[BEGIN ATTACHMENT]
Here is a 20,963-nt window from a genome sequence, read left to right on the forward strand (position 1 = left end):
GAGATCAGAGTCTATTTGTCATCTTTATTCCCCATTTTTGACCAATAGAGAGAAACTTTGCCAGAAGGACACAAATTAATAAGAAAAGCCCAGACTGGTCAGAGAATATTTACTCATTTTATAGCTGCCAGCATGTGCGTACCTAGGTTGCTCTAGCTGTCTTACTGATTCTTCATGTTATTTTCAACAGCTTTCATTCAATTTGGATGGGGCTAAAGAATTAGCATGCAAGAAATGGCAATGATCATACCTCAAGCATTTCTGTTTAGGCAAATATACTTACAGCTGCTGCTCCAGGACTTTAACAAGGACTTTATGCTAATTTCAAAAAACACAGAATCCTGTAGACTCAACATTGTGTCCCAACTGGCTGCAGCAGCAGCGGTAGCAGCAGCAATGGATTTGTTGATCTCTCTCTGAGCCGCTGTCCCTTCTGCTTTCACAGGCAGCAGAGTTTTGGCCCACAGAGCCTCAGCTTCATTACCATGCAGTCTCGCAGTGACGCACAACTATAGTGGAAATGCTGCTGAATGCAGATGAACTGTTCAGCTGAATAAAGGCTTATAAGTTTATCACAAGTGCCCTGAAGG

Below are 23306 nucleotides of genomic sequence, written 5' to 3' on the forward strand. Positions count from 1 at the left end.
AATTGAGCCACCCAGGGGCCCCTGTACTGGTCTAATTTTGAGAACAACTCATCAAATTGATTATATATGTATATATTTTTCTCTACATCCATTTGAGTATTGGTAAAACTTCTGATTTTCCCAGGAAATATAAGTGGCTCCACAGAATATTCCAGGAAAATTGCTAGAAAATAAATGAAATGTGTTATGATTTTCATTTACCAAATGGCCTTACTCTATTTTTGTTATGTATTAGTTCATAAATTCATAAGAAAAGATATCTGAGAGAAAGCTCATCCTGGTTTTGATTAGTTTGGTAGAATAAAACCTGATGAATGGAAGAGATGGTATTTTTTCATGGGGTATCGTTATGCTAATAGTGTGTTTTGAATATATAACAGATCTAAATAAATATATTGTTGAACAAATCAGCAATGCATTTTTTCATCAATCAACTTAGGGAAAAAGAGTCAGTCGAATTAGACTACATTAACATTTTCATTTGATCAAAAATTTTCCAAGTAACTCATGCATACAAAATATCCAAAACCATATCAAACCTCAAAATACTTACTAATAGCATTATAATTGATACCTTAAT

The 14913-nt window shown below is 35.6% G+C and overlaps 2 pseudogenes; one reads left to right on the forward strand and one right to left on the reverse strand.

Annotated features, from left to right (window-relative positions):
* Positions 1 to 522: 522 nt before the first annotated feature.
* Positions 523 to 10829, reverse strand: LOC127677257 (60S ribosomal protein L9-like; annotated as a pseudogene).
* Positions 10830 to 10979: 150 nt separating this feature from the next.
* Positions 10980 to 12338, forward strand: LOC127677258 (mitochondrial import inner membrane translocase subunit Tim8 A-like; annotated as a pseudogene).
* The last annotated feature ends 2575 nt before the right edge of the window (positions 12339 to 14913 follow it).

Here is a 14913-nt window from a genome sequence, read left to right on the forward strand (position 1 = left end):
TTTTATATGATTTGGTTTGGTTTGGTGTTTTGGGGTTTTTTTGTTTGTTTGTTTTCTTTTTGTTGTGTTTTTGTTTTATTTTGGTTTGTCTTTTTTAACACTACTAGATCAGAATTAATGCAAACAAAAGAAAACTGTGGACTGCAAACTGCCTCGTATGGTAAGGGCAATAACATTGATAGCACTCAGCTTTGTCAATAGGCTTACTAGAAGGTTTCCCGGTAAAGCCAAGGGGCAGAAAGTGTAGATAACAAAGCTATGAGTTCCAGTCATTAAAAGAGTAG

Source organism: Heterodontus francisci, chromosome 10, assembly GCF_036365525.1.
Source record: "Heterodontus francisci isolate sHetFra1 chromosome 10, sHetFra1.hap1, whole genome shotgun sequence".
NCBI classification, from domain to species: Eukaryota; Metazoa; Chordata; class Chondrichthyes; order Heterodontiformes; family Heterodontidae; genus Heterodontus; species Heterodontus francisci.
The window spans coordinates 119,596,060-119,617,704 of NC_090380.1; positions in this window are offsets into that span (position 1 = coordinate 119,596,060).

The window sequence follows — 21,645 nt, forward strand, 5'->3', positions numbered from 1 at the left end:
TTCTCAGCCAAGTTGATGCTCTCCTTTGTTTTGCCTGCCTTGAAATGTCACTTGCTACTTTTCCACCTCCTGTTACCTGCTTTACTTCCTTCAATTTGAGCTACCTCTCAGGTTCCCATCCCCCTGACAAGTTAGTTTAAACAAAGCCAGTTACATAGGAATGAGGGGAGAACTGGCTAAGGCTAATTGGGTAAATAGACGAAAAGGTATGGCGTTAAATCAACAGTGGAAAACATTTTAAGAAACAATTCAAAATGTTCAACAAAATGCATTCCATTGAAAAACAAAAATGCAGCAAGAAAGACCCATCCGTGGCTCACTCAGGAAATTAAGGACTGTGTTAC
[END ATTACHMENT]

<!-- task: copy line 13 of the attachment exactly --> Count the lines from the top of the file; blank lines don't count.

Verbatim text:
TTTTATATGATTTGGTTTGGTTTGGTGTTTTGGGGTTTTTTTGTTTGTTTGTTTTCTTTTTGTTGTGTTTTTGTTTTATTTTGGTTTGTCTTTTTTAACACTACTAGATCAGAATTAATGCAAACAAAAGAAAACTGTGGACTGCAAACTGCCTCGTATGGTAAGGGCAATAACATTGATAGCACTCAGCTTTGTCAATAGGCTTACTAGAAGGTTTCCCGGTAAAGCCAAGGGGCAGAAAGTGTAGATAACAAAGCTATGAGTTCCAGTCATTAAAAGAGTAG